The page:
New trial questions B-vitamins for CVD in high-risk women

By Stephen Daniells

- Last updated on GMT

Related tags: Folic acid, Cardiovascular disease

Supplements of B-vitamins do not offer protection from
cardiovascular disease, say the results of the US-based Women's
Antioxidant and Folic Acid Cardiovascular Study (WAFACS) - findings
that cannot be applied to the general population.

But the study focused on women who either had a history of CVD or were considered at high risk due to three or more CVD risk factors such as high blood pressure, high cholesterol levels, diabetes and smoking.

The results, presented at the American Heart Association's Scientific Sessions 2006, go against epidemiological studies that have linked increased blood levels of the amino acid homocysteine to an increased risk of cardiovascular disease (CVD). It has been suggested that by lowering the levels of homocysteine in the blood with B-vitamins, people could cut the risk of CVD.

The WAFACS do agree with two studies published earlier this year. The Heart Outcomes Prevention Evaluation (HOPE) 2 trial and the Norwegian Vitamin (NORVIT) trial reported that B-vitamin supplements did lower homocysteine levels but did not reduce the risk of heart disease, heart attack or stroke for high-risk patients (New England Journal of Medicine​).

Again, these studies were focussed on high-risk heart patients and could not be extended to the general population.

The WAFACS conclusions are based on results from a randomized, placebo-controlled study of folic acid and other B vitamins in a subset of 5,442 women participating in a larger trial called Women's Antioxidant Cardiovascular Study (WACS). Participants were health professionals over age 40 who either had a history of CVD or were considered at high risk due to three or more CVD risk factors such as high blood pressure, high cholesterol levels, diabetes and smoking.

Lead author of the study, Christine Albert, from Brigham and Women's Hospital in Boston, compared the effects of a combination of folic acid (2.5 milligrams daily), vitamin B6 (50 mg daily) and vitamin B12 (1 mg daily) versus placebo in reducing risk of major vascular events including coronary heart disease, heart attack and stroke.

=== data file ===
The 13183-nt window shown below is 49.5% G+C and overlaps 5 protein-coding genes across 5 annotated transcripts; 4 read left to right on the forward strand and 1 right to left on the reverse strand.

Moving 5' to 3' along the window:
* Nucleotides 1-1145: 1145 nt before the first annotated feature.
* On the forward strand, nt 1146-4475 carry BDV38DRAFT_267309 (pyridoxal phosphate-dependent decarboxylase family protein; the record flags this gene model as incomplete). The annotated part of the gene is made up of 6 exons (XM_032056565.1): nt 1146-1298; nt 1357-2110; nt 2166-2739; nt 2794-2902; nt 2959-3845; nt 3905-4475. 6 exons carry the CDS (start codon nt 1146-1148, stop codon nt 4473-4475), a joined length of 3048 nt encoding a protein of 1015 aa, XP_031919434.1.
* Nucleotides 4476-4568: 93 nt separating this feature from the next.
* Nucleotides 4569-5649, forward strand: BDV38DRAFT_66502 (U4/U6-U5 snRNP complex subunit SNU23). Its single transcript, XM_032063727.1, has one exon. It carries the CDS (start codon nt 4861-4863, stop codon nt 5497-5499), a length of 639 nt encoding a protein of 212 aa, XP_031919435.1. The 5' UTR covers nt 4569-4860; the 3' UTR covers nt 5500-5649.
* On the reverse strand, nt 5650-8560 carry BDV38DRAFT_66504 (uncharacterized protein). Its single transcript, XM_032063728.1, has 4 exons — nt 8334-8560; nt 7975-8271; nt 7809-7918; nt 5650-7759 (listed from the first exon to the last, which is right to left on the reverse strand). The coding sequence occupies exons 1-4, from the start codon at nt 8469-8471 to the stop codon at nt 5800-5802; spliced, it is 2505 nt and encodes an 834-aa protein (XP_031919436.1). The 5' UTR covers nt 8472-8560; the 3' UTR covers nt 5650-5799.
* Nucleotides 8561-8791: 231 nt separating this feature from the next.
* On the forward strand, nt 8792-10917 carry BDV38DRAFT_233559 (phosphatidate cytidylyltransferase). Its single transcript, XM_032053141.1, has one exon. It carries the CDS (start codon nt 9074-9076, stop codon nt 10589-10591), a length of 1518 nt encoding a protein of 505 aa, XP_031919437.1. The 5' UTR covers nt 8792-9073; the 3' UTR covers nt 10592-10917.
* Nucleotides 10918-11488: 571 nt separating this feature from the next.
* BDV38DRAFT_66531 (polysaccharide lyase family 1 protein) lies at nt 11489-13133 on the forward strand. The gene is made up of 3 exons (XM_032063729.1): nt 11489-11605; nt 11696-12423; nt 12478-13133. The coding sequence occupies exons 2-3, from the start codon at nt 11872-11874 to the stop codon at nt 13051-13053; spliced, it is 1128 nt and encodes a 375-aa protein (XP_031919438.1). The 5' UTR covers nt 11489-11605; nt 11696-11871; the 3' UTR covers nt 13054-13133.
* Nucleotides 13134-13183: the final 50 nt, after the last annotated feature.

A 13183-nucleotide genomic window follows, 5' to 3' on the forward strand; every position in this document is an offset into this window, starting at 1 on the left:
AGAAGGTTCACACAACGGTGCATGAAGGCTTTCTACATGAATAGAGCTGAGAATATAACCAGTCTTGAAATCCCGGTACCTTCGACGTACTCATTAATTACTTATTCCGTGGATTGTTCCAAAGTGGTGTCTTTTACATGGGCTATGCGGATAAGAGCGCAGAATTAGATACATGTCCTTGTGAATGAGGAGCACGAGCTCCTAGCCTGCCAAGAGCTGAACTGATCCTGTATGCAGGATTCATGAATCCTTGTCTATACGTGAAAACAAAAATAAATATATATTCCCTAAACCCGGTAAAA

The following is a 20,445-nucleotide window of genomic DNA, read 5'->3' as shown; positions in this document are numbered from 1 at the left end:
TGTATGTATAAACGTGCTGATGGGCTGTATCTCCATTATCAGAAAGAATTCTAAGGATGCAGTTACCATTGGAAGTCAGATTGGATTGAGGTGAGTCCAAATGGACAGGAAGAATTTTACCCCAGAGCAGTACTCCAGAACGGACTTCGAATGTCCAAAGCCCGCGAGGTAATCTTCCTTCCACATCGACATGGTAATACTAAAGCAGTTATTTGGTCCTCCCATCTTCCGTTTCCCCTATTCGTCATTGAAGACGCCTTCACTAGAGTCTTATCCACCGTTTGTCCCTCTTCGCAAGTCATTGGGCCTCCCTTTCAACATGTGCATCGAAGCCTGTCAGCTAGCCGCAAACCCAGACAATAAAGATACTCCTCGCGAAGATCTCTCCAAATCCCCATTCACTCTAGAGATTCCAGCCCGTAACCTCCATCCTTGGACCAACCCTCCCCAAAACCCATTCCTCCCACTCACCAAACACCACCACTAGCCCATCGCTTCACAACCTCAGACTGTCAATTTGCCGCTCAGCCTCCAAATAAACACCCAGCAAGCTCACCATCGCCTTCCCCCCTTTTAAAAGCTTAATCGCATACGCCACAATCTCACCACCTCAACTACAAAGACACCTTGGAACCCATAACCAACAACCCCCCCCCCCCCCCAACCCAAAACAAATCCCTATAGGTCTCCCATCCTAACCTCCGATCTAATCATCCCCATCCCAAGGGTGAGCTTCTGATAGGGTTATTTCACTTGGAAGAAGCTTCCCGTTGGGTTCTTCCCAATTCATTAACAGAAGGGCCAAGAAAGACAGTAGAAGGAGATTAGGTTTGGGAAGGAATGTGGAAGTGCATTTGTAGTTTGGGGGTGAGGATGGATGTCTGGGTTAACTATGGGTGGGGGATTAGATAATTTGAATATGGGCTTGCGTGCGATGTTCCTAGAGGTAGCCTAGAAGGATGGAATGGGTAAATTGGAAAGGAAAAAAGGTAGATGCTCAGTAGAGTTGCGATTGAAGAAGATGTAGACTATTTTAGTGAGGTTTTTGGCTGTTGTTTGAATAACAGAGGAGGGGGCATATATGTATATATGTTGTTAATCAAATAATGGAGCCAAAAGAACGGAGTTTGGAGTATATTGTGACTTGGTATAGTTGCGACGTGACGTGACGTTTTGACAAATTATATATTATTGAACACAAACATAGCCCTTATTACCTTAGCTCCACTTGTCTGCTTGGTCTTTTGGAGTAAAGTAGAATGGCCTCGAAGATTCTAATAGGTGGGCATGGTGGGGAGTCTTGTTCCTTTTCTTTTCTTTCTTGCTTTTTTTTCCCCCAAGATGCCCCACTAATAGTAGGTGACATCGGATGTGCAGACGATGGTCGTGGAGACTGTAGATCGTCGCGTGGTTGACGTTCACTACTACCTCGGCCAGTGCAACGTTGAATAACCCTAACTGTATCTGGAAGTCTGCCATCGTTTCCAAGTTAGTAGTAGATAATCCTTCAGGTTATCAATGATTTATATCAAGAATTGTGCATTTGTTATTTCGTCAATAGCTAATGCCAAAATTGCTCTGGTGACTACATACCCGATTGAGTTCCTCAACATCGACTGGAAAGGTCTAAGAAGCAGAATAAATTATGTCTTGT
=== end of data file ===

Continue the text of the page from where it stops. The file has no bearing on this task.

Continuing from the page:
After 7.3 years of follow-up, Albert and her co-workers told attendees at the Scientific Session that there were no significant differences between B-vitamin supplemented groups and placebo in terms of the incidence of heart attacks, strokes, coronary revascularization procedures and cardiovascular-related deaths.

"Our study does not suggest that taking folic acid, B6 or B12 primarily to prevent cardiovascular disease (CVD) would be worthwhile. Women who are taking them solely for that purpose may want to discontinue,"​ said Albert.

In addition, Albert did say that the study does appear to support that homocysteine is a risk factor or a marker of pre-existing cardiovascular disease.

While the researchers reported a null-result for this high-risk population group, the safety of the vitamins did receive a boost with no adverse effects being reported.

They also stressed the importance of the vitamins for non-cardiac reasons, particularly folic acid supplementation for women of childbearing age to reduce birth defects of the brain and spinal cord.

The positive safety record and the additional benefits of B-vitamin supplementation was also picked up by the US trade organisation The Council for Responsible Nutrition (CRN).

"It would be a public health disservice if the results of this study were misinterpreted in a manner which discouraged women of childbearing age from heeding the recommendations of the Institute of Medicine and the Centers for Disease Control to supplement their diet with folic acid,"​ said the CRN in a statement.

Dr. Annette Dickinson, consultant and past president, CRN also emphasised that the new trial is one of several that have tested B vitamins in people who were already ill with heart disease.

She also said that, while it would have been exciting if the results had demonstrated B vitamins could either reverse disease or prevent future cardiovascular events, people should not expect nutrients to perform like drugs.

"It is unrealistic to expect vitamins to undo damage caused by heart disease, nor should consumers look to B vitamins to treat disease,"​ said Dr. Dickinson. "The real question should be whether a healthy lifestyle - eating fruits and vegetables, getting exercise, regular physician visits, and consistent use of vitamin supplements - could have prevented these women from getting heart disease in the first place."

"There are numerous observational studies that have shown benefits of B vitamins in reducing cardiovascular risk in healthy populations. That is the hypothesis that science should be testing: whether life-long, generous intake of B vitamins could confer benefit in primary prevention of cardiovascular disease,"​ she said.

The WAFACS study was funded by the National Heart, Lung, and Blood Institute (NHLBI).

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